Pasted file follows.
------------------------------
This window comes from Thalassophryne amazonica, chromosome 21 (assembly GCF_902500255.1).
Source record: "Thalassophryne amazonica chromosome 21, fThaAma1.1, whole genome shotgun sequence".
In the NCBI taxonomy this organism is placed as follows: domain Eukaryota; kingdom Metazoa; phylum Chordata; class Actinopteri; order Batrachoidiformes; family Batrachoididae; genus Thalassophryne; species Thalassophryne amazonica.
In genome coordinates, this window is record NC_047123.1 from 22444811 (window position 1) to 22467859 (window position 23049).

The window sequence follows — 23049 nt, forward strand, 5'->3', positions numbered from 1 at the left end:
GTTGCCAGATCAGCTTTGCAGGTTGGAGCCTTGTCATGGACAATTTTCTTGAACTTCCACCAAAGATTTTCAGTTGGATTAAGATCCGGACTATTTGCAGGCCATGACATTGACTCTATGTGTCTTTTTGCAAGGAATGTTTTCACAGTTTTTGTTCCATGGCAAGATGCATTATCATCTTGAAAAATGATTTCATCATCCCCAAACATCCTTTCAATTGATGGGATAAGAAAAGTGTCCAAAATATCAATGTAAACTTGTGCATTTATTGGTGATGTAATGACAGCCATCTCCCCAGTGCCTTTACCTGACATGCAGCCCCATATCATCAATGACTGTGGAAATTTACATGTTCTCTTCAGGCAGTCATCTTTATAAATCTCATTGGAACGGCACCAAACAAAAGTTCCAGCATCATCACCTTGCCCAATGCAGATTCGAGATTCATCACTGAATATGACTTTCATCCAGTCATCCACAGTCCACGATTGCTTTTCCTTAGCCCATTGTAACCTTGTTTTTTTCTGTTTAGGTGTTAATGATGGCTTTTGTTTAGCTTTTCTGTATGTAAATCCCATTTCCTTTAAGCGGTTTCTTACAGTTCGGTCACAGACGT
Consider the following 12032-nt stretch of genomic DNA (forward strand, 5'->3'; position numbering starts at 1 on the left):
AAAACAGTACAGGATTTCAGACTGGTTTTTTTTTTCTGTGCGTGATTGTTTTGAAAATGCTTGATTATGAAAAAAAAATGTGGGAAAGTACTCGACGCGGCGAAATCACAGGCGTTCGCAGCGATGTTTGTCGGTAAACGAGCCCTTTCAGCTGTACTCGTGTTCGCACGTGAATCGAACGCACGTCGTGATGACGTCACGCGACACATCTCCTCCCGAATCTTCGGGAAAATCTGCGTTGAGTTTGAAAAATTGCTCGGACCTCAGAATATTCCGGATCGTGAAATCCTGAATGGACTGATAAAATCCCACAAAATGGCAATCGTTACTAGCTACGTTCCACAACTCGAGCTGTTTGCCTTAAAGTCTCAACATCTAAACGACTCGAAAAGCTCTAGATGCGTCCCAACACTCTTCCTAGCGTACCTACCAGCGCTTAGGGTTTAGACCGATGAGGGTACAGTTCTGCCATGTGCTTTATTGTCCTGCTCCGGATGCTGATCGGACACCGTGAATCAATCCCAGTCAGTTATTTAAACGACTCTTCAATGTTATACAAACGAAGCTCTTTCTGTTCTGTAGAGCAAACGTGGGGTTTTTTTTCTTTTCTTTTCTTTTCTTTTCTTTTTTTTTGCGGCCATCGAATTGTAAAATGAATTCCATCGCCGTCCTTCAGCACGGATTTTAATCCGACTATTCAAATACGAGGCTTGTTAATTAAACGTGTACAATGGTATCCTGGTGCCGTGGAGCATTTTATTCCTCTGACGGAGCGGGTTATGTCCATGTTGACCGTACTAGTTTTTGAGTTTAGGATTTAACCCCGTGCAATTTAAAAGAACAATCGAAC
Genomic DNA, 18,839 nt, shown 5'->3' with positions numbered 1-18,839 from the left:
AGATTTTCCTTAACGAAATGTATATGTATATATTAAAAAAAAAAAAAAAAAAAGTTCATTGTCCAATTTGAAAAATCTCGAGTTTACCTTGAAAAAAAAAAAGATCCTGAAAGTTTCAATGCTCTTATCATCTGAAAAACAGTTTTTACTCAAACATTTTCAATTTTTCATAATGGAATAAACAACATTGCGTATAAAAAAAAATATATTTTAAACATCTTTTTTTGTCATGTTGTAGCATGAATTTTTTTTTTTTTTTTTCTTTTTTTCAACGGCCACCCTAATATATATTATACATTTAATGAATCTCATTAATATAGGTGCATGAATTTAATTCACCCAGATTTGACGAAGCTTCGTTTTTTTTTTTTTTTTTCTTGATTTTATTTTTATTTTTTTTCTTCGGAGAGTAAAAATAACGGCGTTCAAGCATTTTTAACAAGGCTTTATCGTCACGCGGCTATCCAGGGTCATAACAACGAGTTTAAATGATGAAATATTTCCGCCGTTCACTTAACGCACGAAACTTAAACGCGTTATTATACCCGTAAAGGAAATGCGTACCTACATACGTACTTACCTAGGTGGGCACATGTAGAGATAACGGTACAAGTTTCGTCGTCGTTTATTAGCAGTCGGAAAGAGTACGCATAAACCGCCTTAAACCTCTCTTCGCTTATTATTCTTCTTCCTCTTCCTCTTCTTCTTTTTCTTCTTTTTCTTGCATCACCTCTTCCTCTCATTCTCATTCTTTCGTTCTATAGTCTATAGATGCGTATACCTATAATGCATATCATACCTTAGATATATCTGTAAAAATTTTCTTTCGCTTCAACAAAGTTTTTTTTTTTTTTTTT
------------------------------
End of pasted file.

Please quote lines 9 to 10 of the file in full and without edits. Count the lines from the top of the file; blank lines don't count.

Genomic DNA, 18,839 nt, shown 5'->3' with positions numbered 1-18,839 from the left:
AGATTTTCCTTAACGAAATGTATATGTATATATTAAAAAAAAAAAAAAAAAAAGTTCATTGTCCAATTTGAAAAATCTCGAGTTTACCTTGAAAAAAAAAAAGATCCTGAAAGTTTCAATGCTCTTATCATCTGAAAAACAGTTTTTACTCAAACATTTTCAATTTTTCATAATGGAATAAACAACATTGCGTATAAAAAAAAATATATTTTAAACATCTTTTTTTGTCATGTTGTAGCATGAATTTTTTTTTTTTTTTTTCTTTTTTTCAACGGCCACCCTAATATATATTATACATTTAATGAATCTCATTAATATAGGTGCATGAATTTAATTCACCCAGATTTGACGAAGCTTCGTTTTTTTTTTTTTTTTTCTTGATTTTATTTTTATTTTTTTTCTTCGGAGAGTAAAAATAACGGCGTTCAAGCATTTTTAACAAGGCTTTATCGTCACGCGGCTATCCAGGGTCATAACAACGAGTTTAAATGATGAAATATTTCCGCCGTTCACTTAACGCACGAAACTTAAACGCGTTATTATACCCGTAAAGGAAATGCGTACCTACATACGTACTTACCTAGGTGGGCACATGTAGAGATAACGGTACAAGTTTCGTCGTCGTTTATTAGCAGTCGGAAAGAGTACGCATAAACCGCCTTAAACCTCTCTTCGCTTATTATTCTTCTTCCTCTTCCTCTTCTTCTTTTTCTTCTTTTTCTTGCATCACCTCTTCCTCTCATTCTCATTCTTTCGTTCTATAGTCTATAGATGCGTATACCTATAATGCATATCATACCTTAGATATATCTGTAAAAATTTTCTTTCGCTTCAACAAAGTTTTTTTTTTTTTTTTT